At the start of the process, van Deventer reached out to Anchien Troskie to discuss his intention to adapt her story for film but initially sensed that she was not completely comfortable with the idea. “I completely understood her reservations”, recalls van Deventer. “There is a certain sanctity to a story such as this because you are dealing with the violent reality of someone’s life and, in the wrong hands, with the wrong intentions, further damage could be done”. He realised that the only way to allay Anchien’s fears would be to meet face to face.

Together with scriptwriter Tertius Kapp and director Sara Blecher, van Deventer visited Anchien and her husband at their home in the Eastern Cape, to better explain their vision for the film.

“During our discussion around her kitchen table that Saturday morning, she told us things that totally changed our direction and ultimately made for a better screenplay and film”, comments van Deventer. “It was also rewarding to see how, after this get-together, she began to accept us and trust us with her story”.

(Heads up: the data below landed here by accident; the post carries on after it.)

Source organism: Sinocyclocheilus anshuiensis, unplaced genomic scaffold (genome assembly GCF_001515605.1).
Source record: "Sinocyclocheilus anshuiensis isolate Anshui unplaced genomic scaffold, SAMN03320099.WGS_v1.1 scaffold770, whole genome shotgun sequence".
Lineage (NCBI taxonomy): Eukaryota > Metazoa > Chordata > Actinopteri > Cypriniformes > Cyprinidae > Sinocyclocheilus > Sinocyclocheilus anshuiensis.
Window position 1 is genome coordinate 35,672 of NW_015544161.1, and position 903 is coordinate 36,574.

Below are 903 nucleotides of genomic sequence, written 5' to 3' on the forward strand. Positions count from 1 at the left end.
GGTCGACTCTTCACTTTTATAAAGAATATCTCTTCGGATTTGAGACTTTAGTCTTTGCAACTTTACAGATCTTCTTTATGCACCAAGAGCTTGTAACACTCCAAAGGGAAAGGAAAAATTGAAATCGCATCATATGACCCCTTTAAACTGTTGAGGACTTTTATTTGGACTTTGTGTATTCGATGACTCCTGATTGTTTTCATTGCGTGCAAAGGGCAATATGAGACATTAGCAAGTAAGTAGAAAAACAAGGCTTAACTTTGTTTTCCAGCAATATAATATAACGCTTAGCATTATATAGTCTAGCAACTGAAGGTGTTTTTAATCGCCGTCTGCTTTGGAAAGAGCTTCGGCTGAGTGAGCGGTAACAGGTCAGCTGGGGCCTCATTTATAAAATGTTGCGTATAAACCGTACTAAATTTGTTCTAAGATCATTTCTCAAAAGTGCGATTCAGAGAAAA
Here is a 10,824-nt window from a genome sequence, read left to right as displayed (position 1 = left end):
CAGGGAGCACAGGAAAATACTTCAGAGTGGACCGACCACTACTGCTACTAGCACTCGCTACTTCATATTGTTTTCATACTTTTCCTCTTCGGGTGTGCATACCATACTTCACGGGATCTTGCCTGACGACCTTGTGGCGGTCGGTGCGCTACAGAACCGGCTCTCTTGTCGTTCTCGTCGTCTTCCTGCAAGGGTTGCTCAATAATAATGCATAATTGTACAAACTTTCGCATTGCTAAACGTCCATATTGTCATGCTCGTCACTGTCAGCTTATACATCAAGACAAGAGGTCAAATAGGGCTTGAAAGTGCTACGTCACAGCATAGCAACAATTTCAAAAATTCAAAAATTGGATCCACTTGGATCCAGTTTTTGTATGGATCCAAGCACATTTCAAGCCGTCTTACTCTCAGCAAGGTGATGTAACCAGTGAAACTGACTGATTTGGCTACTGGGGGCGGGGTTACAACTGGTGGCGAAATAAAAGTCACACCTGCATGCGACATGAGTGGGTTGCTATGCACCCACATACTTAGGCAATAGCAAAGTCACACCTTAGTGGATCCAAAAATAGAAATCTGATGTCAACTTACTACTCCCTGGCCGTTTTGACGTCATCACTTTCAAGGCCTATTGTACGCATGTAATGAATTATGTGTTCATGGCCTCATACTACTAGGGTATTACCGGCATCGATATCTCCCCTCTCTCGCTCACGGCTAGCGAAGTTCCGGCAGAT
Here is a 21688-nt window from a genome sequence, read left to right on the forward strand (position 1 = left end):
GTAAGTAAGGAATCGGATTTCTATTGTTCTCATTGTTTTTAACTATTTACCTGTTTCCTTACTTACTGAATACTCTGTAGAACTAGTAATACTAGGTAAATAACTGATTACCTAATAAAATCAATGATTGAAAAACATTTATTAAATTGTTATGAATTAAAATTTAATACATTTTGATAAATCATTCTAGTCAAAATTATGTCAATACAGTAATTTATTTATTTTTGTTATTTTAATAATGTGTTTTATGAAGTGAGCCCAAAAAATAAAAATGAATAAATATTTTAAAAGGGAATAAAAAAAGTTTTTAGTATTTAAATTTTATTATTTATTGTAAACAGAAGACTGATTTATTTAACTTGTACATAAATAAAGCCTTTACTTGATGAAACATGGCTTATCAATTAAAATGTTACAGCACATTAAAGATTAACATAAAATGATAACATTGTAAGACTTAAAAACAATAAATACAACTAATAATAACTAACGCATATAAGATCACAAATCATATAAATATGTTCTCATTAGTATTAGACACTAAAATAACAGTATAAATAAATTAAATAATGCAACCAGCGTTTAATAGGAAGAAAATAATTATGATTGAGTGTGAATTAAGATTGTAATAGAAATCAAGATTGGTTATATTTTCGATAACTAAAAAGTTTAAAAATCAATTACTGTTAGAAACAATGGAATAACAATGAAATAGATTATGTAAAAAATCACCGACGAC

When work started on the film, van Deventer impressed upon everyone involved the importance of honesty and sensitivity in tackling the story

“This is not just Anchien’s story, but also the story of countless young girls and boys in South Africa and beyond. I knew that if we told the story correctly, Dis ek, Anna had the potential to make a difference in the lives of all these people”.

Casting the film was an intense process with auditions held throughout the country. There was general consensus that the two leads – adult Anna and stepfather Danie du Toit – should be played by actors who were not over-exposed or too well known to audiences. “Our thinking was that we wanted the emotions and feelings that the characters awakened in the audience to be real and honest”, says van Deventer. “This is often difficult when you cast a well-known soapie star who audiences associate too strongly with a specific character”.

Filmmaker Charlené Brouwer, who also delivers a commanding performance in the title role of Dis Ek, Anna